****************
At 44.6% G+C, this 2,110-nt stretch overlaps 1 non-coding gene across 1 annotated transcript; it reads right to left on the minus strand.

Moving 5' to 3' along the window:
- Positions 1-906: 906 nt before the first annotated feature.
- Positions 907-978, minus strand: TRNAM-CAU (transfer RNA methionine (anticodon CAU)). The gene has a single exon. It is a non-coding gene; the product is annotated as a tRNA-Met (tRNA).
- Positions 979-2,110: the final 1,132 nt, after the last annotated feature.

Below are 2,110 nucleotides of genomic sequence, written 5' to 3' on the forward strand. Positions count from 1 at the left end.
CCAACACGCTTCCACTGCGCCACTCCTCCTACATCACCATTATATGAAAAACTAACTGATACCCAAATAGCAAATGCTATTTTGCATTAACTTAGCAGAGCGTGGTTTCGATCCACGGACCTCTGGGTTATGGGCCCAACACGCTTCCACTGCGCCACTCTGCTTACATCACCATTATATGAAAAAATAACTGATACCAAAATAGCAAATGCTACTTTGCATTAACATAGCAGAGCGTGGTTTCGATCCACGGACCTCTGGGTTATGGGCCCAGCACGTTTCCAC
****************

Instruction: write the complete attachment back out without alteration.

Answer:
At 44.6% G+C, this 2,110-nt stretch overlaps 1 non-coding gene across 1 annotated transcript; it reads right to left on the minus strand.

Moving 5' to 3' along the window:
- Positions 1-906: 906 nt before the first annotated feature.
- Positions 907-978, minus strand: TRNAM-CAU (transfer RNA methionine (anticodon CAU)). The gene has a single exon. It is a non-coding gene; the product is annotated as a tRNA-Met (tRNA).
- Positions 979-2,110: the final 1,132 nt, after the last annotated feature.

Below are 2,110 nucleotides of genomic sequence, written 5' to 3' on the forward strand. Positions count from 1 at the left end.
CCAACACGCTTCCACTGCGCCACTCCTCCTACATCACCATTATATGAAAAACTAACTGATACCCAAATAGCAAATGCTATTTTGCATTAACTTAGCAGAGCGTGGTTTCGATCCACGGACCTCTGGGTTATGGGCCCAACACGCTTCCACTGCGCCACTCTGCTTACATCACCATTATATGAAAAAATAACTGATACCAAAATAGCAAATGCTACTTTGCATTAACATAGCAGAGCGTGGTTTCGATCCACGGACCTCTGGGTTATGGGCCCAGCACGTTTCCAC